Editor of science news from the Year of the Great Tit Marko Mägi, email@example.com , bird ecology researcher at University of Tartu
Photo Uku Paal
Cities attract birds and other animals particularly in winter because the heat leaking from buildings warms the environment and helps animals to save energy. In addition many bird species find easy ”mouthfuls” on these islands of warmth from food waste left by careless humans but also from food tables meant for birds. The concentration of great tits in cities, already at the autumn migration and particularly abundantly in the winter season, is confirmed by many scientific observations. In northern Finland and Sweden great tits manage to survive the winter only thanks to human activities – the birds gather in communities where they spend the whole long dark winter and only leave from there for the breeding areas when spring arrives.
It is said that in winter birds are quite true to one spot and will not leave the bird feeder area unless necessary. If they leave it is only temporarily, soon finding the way back to the bird feeder (see Are tits true to a bird feeder?) at least if the bird feeders are sparsely distributed in the surroundings (for instance near solitary farmhouses or small villages) But how is the winter ”traffic” of tits in cities where the feeding opportunities are many times more abundant than in rural areas? Do the tits move within the limits of a certain territory there too or are they constantly on the move looking for new birdfeeders?
In the city of Sombor in Serbia blue and great tits were captured in autumn and winter during 32 years at bird feeders in different parts of the city. On analysis of the data from the ringing and recapture it turned out that great tits were significantly more mobile during the winter – individuals moved up to 5,2 km away from the original place of capture (average 1,8 km). The maximum movement of blue tits however was only 2,8 km (average 0,8 km). And while the great tit males were significantly more mobile than the females, no such difference could be noted for blue tits.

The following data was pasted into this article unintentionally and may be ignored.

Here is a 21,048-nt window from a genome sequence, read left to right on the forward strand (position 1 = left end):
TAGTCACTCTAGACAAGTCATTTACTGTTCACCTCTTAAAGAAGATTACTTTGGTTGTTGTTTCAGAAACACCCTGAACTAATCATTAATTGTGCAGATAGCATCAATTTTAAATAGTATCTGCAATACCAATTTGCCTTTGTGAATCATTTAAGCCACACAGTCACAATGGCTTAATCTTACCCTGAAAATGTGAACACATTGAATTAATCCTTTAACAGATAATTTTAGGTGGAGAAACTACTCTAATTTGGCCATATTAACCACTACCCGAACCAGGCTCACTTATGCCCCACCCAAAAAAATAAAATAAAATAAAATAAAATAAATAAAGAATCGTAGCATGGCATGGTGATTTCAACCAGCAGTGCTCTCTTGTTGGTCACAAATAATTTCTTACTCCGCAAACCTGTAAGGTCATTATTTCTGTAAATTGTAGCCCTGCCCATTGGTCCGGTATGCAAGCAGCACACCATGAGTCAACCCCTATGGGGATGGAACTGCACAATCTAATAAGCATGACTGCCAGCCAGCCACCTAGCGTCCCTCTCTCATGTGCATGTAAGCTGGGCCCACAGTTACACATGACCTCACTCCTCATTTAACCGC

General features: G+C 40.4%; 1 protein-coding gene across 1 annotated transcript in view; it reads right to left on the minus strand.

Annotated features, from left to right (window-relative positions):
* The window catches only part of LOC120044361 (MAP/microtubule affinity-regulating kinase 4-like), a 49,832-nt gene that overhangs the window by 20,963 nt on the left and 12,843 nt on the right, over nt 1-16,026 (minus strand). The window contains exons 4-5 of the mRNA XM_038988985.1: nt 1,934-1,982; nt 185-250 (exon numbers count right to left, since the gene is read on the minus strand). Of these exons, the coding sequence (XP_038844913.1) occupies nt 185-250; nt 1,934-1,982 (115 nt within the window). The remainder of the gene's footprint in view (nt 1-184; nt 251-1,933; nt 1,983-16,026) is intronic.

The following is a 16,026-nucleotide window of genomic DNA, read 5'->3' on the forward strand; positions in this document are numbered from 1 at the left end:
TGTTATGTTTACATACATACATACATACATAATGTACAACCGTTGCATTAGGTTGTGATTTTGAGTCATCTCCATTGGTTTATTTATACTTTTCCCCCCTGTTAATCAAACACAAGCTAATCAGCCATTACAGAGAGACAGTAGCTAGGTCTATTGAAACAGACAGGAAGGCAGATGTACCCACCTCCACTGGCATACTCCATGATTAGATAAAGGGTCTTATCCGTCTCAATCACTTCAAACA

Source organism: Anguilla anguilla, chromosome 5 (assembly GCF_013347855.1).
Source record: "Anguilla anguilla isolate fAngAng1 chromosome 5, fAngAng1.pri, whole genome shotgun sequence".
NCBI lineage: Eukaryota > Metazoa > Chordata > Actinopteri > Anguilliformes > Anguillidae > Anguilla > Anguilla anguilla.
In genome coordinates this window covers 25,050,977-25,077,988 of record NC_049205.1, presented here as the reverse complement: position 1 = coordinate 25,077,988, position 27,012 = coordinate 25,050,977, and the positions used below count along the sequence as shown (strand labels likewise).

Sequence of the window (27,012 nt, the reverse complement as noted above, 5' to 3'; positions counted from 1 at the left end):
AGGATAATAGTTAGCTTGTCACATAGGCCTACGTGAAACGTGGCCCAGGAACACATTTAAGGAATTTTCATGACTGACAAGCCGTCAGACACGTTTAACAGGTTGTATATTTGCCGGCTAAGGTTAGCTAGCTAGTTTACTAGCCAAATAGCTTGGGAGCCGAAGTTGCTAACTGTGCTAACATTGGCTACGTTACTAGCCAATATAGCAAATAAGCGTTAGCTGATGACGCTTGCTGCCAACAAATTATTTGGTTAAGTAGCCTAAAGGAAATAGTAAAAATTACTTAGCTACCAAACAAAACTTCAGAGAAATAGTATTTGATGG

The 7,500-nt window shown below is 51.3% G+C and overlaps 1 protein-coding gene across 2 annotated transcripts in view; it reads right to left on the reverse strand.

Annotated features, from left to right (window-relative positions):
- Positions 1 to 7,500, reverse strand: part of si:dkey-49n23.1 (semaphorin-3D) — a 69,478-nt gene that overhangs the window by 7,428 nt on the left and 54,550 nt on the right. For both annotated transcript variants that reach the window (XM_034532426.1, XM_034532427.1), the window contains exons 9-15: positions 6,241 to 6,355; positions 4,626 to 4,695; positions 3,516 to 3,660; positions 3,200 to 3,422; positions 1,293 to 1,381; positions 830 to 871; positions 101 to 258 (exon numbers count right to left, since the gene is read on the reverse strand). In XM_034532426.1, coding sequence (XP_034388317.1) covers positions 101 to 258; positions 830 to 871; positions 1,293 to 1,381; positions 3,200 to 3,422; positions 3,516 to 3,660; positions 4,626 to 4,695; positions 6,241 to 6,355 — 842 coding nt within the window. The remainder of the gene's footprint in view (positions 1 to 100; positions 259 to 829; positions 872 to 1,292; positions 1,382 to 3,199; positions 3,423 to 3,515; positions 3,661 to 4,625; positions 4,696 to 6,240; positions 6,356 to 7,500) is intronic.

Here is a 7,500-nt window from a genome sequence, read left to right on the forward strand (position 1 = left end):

It is known that weather influences the movement of birds; when cold arrives migrating birds for instance pass through great distances as fast as possible to reach areas that are more favourable for wintering. In cities however conditions are relatively stable and the weather – the presence of snow cover and air temperature – need not influence the movements of birds in winter strongly.
Although the investigation was carried out in Serbia where days with snow cover are relatively few differences in the movements of great and blue tits emerged. While great tits were more mobile in dry days and more stationary in a smaller area on rainy days, the mobility of blue tits was not influenced by rain. With rainy weather the plumage becomes wet easier which results in a greater heat loss and greater need of energy. The reason may be the greater area fidelity of blue tits compared to great tits. In addition fewer ”long distance flights” were also noted for blue tits compared to great tits, which once more proves that the movements of blue tits in communities is only in a limited area.
As a rule we cannot identify individual tits from their exterior. But if your bird feeder is in a city there is a clearly greater probability that you will see the same blue tit than great tit individual.
Méro TO, Žuljević, A. 2014. Does the Weather Influence the Autumn and Winter Movements of Tits (Passeriformes: Paridae) in Urban Areas? Acta Zoologica Bulgarica, 66: 505-510.